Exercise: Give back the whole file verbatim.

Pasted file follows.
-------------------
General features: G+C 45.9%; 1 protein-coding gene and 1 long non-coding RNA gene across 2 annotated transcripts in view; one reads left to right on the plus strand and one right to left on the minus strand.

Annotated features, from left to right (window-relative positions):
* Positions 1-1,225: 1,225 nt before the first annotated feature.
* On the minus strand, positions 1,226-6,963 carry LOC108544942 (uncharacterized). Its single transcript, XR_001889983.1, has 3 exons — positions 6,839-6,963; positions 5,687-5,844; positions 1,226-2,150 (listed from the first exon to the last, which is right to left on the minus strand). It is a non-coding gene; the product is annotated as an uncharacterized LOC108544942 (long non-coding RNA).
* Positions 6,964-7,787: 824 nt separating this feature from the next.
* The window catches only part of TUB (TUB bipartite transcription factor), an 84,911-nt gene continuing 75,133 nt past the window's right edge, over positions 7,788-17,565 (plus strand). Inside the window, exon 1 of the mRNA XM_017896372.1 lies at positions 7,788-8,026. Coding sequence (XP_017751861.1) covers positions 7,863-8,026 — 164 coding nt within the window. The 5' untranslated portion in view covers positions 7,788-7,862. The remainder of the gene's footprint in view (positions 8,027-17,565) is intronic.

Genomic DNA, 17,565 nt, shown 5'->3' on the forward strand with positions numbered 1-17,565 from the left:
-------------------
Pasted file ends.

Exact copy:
General features: G+C 45.9%; 1 protein-coding gene and 1 long non-coding RNA gene across 2 annotated transcripts in view; one reads left to right on the plus strand and one right to left on the minus strand.

Annotated features, from left to right (window-relative positions):
* Positions 1-1,225: 1,225 nt before the first annotated feature.
* On the minus strand, positions 1,226-6,963 carry LOC108544942 (uncharacterized). Its single transcript, XR_001889983.1, has 3 exons — positions 6,839-6,963; positions 5,687-5,844; positions 1,226-2,150 (listed from the first exon to the last, which is right to left on the minus strand). It is a non-coding gene; the product is annotated as an uncharacterized LOC108544942 (long non-coding RNA).
* Positions 6,964-7,787: 824 nt separating this feature from the next.
* The window catches only part of TUB (TUB bipartite transcription factor), an 84,911-nt gene continuing 75,133 nt past the window's right edge, over positions 7,788-17,565 (plus strand). Inside the window, exon 1 of the mRNA XM_017896372.1 lies at positions 7,788-8,026. Coding sequence (XP_017751861.1) covers positions 7,863-8,026 — 164 coding nt within the window. The 5' untranslated portion in view covers positions 7,788-7,862. The remainder of the gene's footprint in view (positions 8,027-17,565) is intronic.

Genomic DNA, 17,565 nt, shown 5'->3' on the forward strand with positions numbered 1-17,565 from the left: